“It’s been good to look back on where we came from. Definitely a lot of that when we first started practicing the songs and the first few shows that we played, it was really nostalgic, felt really special and it was cool, but also kind of weird and a little bit introspective because it we love these songs and these songs did so much for us but there were times where we knew our new music is so much better than this. Like, in certain bits of songs I’m sat singing thinking that this bit sucks or this is cringy. So, by the end of doing it because we ended up adding quite a few dates, I’m a little bit sick of these songs.
I’m glad we did it. I’m glad we showed it some love, but we just wanted to play new stuff. I was super stoked on playing new stuff but it was cool to play that type of show again as well and have that reminder, because I think we got so used to playing big rooms that doing no barrier shows was a nice reminder of the other side of the fence.”
“American music had a huge influence on me and I realized I could be a singer or I’d like to be in a band, was just from singing along to my favorite bands so I adopted a shitty fake American accent when I sang…”
How do you think you’ve changed as a songwriter? I’ve seen you use the term “professional songwriter”. Or do you think it is a case of you just know a good tune?
“I think that’s a key part of it. I’m not the best musician by any means. I can write the bare bones of the song on guitar, but I think it’s knowing what’s good and knowing what sucks. I think that as well, that’s a part of the relationship, that’s always been what it’s like with me and Seb as well. We both have very similar tastes and are quite telepathic in that sense, but I don’t think I’ve changed too much in the songwriting.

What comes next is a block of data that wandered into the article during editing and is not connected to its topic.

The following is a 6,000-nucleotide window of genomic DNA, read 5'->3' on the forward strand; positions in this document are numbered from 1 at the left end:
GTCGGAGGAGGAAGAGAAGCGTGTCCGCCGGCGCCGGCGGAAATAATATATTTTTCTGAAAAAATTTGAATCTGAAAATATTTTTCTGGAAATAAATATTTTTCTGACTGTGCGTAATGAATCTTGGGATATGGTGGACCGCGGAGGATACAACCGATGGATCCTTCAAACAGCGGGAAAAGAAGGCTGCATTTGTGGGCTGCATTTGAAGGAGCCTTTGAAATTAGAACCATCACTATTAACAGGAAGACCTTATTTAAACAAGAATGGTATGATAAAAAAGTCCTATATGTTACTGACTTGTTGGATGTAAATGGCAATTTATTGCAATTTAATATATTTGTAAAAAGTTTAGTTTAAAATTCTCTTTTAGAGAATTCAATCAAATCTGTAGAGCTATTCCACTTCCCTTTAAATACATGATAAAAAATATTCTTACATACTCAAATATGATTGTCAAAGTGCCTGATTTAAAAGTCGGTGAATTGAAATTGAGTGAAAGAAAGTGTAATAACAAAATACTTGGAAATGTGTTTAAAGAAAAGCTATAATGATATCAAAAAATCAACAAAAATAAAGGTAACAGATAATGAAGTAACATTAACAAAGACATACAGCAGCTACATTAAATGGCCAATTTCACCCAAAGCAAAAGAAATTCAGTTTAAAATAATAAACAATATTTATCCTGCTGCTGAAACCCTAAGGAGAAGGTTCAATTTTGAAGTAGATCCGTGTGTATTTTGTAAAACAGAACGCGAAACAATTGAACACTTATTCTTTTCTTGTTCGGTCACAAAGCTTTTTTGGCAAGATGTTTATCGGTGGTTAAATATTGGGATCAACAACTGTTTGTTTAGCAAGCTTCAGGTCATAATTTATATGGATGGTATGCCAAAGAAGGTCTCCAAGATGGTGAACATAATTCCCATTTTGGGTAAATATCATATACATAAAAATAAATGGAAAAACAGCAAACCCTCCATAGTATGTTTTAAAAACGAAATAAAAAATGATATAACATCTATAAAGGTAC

My approach to writing music is always very much the same. When we’re looking through instrumentals and we’re writing music, I’m looking for the thing that paints a picture. I’m looking for the song that sounds like a feeling that you can hook into and write about. That’s still very much the same process and the whole process with this album going back.
My influences have grown and maybe changed a little bit over the years and maybe there is some stuff that people don’t really expect all the time, but I think it finds its way in there in subtle ways. I think my influences have grown, but I think the process is still very much the same and still very much how it’s always been.”
Post pandemic, probably about 12 months ago, I spoke to Rou from Enter Shikari (read that cover story here) and we talked about how they regrouped after the pandemic and just took themselves off to a cottage in the middle of nowhere and rediscovered each other as a band. He said it reignited a fire in the band. Is that something you can relate to?